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High Tech Parking Lot Installed at Irvington High School


Irvington's New Parking Lot Uses Pervious Concrete (Right)Irvington's New Parking Lot Uses Pervious Concrete (Right)Students in Clint Johns’ Green Advisory class made an unusual stop on their tour of the campus’s green features last month- the parking lot. In addition to learning about the school’s solar panel, waterless urinals, food scrap diversion, recycling, and energy conservation, students learned about the features of a new section of parking lot on campus located adjacent to the tennis courts and softball field.

The new lot was installed as part of a district-wide project to repair and repave lots that had suffered from years of deferred maintenance. Unlike the asphalt surfaces installed in much of the district, the new lot features a pervious concrete structure.

Pervious concrete is made without sand to create a surface of gravel bound together by cement. This results in a surface with void spaces between the gravel which allow water to drain though to the ground below. The system has many environmental and economic benefits.

Pervious Concrete Allows Rainwater to Drain (Foreground)Pervious Concrete Allows Rainwater to Drain (Foreground)Johns explained that the pervious surface allows water to percolate through to the ground below to recharge groundwater supplies and reduce storm drain run off. Johns also discussed the lot’s diabatic properties- because the lot is lighter in color than traditional asphalt, it absorbs less heat, resulting in cooler ambient temperatures next to the lot.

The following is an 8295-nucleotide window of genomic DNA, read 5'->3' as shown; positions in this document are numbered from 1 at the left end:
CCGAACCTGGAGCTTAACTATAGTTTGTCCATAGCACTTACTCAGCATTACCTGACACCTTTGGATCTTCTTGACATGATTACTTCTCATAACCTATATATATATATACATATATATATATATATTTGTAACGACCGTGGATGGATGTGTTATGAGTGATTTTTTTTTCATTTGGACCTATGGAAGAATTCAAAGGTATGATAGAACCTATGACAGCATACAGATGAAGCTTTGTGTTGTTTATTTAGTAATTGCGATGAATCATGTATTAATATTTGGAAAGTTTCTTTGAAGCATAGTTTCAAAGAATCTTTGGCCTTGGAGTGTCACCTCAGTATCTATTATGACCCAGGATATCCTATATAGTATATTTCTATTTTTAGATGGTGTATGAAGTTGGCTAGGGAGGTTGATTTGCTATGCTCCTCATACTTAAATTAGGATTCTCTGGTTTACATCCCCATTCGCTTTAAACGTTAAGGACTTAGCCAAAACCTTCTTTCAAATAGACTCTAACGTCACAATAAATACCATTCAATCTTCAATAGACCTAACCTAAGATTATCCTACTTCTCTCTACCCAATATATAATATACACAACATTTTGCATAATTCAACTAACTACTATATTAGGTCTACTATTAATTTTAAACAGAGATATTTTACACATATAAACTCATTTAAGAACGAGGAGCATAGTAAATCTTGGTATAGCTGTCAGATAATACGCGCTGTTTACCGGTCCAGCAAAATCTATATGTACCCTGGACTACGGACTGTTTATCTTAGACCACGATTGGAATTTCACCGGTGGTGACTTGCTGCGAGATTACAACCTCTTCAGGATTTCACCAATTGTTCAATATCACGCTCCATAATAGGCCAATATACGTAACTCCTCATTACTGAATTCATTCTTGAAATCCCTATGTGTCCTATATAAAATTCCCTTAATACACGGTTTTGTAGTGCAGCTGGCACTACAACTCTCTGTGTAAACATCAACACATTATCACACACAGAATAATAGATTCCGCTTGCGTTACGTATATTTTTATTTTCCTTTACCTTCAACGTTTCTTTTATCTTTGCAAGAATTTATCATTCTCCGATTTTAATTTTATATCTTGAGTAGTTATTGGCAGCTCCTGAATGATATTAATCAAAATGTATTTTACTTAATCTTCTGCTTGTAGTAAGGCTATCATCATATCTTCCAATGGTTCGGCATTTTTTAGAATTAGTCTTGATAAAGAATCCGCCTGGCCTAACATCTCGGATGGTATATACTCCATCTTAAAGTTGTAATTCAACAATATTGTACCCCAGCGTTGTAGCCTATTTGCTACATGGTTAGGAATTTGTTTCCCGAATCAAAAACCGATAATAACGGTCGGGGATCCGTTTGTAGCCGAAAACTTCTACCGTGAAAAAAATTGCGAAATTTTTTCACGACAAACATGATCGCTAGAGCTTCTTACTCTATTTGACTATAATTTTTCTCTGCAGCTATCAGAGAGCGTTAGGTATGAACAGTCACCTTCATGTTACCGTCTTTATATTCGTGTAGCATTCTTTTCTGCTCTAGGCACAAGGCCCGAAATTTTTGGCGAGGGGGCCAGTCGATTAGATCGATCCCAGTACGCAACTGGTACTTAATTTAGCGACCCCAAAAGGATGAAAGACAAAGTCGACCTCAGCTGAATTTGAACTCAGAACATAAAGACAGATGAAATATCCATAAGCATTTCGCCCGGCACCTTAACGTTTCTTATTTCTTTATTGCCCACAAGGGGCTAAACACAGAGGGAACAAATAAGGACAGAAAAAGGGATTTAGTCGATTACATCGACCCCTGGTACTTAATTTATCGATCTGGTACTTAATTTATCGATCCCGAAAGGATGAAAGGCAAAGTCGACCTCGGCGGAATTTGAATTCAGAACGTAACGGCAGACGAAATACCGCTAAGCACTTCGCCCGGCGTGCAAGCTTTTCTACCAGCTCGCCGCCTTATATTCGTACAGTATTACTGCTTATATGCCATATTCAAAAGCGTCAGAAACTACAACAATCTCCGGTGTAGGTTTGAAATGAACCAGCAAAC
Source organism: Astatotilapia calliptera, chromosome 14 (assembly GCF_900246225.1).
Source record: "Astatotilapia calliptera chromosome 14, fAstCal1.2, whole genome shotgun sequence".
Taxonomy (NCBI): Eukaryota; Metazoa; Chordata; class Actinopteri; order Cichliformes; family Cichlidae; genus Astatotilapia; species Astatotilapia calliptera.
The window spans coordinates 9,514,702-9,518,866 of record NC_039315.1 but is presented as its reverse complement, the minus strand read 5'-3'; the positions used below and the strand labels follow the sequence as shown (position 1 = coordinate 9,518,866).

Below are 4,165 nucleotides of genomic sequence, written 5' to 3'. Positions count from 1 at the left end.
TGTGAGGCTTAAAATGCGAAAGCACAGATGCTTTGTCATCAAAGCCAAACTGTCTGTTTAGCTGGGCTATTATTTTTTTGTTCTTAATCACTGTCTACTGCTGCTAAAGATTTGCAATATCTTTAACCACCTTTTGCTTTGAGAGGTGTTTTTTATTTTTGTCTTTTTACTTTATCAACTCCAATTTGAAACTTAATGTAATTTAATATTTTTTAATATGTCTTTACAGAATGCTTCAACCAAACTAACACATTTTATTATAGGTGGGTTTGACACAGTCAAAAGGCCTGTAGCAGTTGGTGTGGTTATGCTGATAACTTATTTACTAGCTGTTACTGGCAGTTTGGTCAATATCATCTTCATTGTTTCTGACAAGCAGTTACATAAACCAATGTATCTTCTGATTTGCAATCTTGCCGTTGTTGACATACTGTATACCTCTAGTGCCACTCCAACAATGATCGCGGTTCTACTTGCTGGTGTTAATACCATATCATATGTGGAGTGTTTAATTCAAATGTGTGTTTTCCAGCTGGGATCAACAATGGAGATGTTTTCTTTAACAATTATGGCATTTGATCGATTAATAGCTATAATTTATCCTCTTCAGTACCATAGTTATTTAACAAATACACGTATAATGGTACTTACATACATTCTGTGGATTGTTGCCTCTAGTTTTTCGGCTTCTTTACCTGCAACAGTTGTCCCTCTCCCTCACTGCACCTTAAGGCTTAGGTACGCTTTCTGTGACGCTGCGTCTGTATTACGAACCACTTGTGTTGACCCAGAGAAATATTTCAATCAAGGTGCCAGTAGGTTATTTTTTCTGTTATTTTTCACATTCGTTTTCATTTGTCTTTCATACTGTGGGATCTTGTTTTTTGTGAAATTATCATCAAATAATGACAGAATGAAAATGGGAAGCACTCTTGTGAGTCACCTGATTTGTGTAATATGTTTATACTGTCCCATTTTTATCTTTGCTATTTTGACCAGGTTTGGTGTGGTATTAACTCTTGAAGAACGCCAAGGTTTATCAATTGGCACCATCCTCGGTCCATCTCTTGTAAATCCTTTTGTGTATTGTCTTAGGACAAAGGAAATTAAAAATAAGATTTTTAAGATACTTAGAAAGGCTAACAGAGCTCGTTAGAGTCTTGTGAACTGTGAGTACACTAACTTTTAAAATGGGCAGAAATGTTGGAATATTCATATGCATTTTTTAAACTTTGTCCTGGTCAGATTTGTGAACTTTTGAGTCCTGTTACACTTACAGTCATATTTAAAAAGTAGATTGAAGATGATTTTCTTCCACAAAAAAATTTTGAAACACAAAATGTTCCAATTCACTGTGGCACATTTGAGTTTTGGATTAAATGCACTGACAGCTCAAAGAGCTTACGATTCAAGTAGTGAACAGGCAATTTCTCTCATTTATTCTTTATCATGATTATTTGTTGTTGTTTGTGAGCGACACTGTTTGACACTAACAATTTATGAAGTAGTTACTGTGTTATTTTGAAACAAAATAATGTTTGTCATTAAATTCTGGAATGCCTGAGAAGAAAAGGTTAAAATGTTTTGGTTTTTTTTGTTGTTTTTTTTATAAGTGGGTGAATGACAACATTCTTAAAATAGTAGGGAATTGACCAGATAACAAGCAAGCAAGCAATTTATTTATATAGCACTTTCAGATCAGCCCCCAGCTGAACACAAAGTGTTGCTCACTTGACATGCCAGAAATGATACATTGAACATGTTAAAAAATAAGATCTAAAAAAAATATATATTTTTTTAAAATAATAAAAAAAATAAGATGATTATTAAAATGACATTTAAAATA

In fact, the concern over heat islands at Irvington High School was one factor that led to the lot being installed on campus. Three years ago, two sophomores approached Mr. Johns to discuss the possibility of painting the school’s roof white to help reduce global warming. Although the project was not feasible due to the gravel structure of the roofing material, the students went on to investigate ways the school was already being green and what more could be done. The two students then authored Irvington’s application for the America’s Greenest School competition which helped the school win an electric-diesel hybrid bus. As Irvington’s reputation for green leadership has expanded over the last three years, the district identified it as an ideal site to test the features of this new parking surface.

As a follow up to their tour of green features on campus, the Green Advisory students plan to conduct further research in order to develop educational signage throughout campus explaining all of the school's green efforts.

More info about pervious concrete can be found here.

Pervious Concrete (Top) Asphalt (Bottom Left) Traditional Concrete (Bottom Right)Pervious Concrete (Top) Asphalt (Bottom Left) Traditional Concrete (Bottom Right)